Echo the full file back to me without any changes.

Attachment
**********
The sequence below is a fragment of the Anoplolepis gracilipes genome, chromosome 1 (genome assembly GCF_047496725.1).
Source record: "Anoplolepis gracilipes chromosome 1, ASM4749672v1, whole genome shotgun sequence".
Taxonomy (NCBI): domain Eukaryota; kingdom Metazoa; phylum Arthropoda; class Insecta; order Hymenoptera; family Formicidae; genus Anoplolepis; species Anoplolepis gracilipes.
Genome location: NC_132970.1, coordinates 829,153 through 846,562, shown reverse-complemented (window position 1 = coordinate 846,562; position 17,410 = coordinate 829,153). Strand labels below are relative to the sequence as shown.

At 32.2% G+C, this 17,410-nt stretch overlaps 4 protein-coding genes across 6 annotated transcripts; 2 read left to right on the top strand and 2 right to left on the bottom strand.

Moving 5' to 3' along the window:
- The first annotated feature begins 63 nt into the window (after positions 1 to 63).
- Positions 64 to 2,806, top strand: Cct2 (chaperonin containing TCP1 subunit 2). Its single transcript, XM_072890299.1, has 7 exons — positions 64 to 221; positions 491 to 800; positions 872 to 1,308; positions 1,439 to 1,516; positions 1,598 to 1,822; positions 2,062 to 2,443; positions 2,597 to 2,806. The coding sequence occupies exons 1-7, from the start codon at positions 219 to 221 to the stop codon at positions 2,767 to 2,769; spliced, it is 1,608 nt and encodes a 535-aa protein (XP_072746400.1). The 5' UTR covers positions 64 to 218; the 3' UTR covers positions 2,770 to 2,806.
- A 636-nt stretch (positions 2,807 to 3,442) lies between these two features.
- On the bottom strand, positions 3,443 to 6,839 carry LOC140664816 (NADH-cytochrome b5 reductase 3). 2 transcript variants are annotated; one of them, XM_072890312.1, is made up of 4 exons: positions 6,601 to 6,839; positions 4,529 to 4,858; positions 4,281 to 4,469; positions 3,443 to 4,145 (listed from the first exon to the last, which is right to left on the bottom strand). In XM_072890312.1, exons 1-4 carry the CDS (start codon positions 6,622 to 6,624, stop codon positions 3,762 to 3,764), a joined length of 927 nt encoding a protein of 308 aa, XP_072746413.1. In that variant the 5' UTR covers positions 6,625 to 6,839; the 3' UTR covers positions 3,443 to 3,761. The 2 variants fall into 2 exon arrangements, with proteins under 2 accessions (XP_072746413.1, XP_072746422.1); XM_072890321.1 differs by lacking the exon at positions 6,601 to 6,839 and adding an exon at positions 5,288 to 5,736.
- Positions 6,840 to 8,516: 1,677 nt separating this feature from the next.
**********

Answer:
The sequence below is a fragment of the Anoplolepis gracilipes genome, chromosome 1 (genome assembly GCF_047496725.1).
Source record: "Anoplolepis gracilipes chromosome 1, ASM4749672v1, whole genome shotgun sequence".
Taxonomy (NCBI): domain Eukaryota; kingdom Metazoa; phylum Arthropoda; class Insecta; order Hymenoptera; family Formicidae; genus Anoplolepis; species Anoplolepis gracilipes.
Genome location: NC_132970.1, coordinates 829,153 through 846,562, shown reverse-complemented (window position 1 = coordinate 846,562; position 17,410 = coordinate 829,153). Strand labels below are relative to the sequence as shown.

At 32.2% G+C, this 17,410-nt stretch overlaps 4 protein-coding genes across 6 annotated transcripts; 2 read left to right on the top strand and 2 right to left on the bottom strand.

Moving 5' to 3' along the window:
- The first annotated feature begins 63 nt into the window (after positions 1 to 63).
- Positions 64 to 2,806, top strand: Cct2 (chaperonin containing TCP1 subunit 2). Its single transcript, XM_072890299.1, has 7 exons — positions 64 to 221; positions 491 to 800; positions 872 to 1,308; positions 1,439 to 1,516; positions 1,598 to 1,822; positions 2,062 to 2,443; positions 2,597 to 2,806. The coding sequence occupies exons 1-7, from the start codon at positions 219 to 221 to the stop codon at positions 2,767 to 2,769; spliced, it is 1,608 nt and encodes a 535-aa protein (XP_072746400.1). The 5' UTR covers positions 64 to 218; the 3' UTR covers positions 2,770 to 2,806.
- A 636-nt stretch (positions 2,807 to 3,442) lies between these two features.
- On the bottom strand, positions 3,443 to 6,839 carry LOC140664816 (NADH-cytochrome b5 reductase 3). 2 transcript variants are annotated; one of them, XM_072890312.1, is made up of 4 exons: positions 6,601 to 6,839; positions 4,529 to 4,858; positions 4,281 to 4,469; positions 3,443 to 4,145 (listed from the first exon to the last, which is right to left on the bottom strand). In XM_072890312.1, exons 1-4 carry the CDS (start codon positions 6,622 to 6,624, stop codon positions 3,762 to 3,764), a joined length of 927 nt encoding a protein of 308 aa, XP_072746413.1. In that variant the 5' UTR covers positions 6,625 to 6,839; the 3' UTR covers positions 3,443 to 3,761. The 2 variants fall into 2 exon arrangements, with proteins under 2 accessions (XP_072746413.1, XP_072746422.1); XM_072890321.1 differs by lacking the exon at positions 6,601 to 6,839 and adding an exon at positions 5,288 to 5,736.
- Positions 6,840 to 8,516: 1,677 nt separating this feature from the next.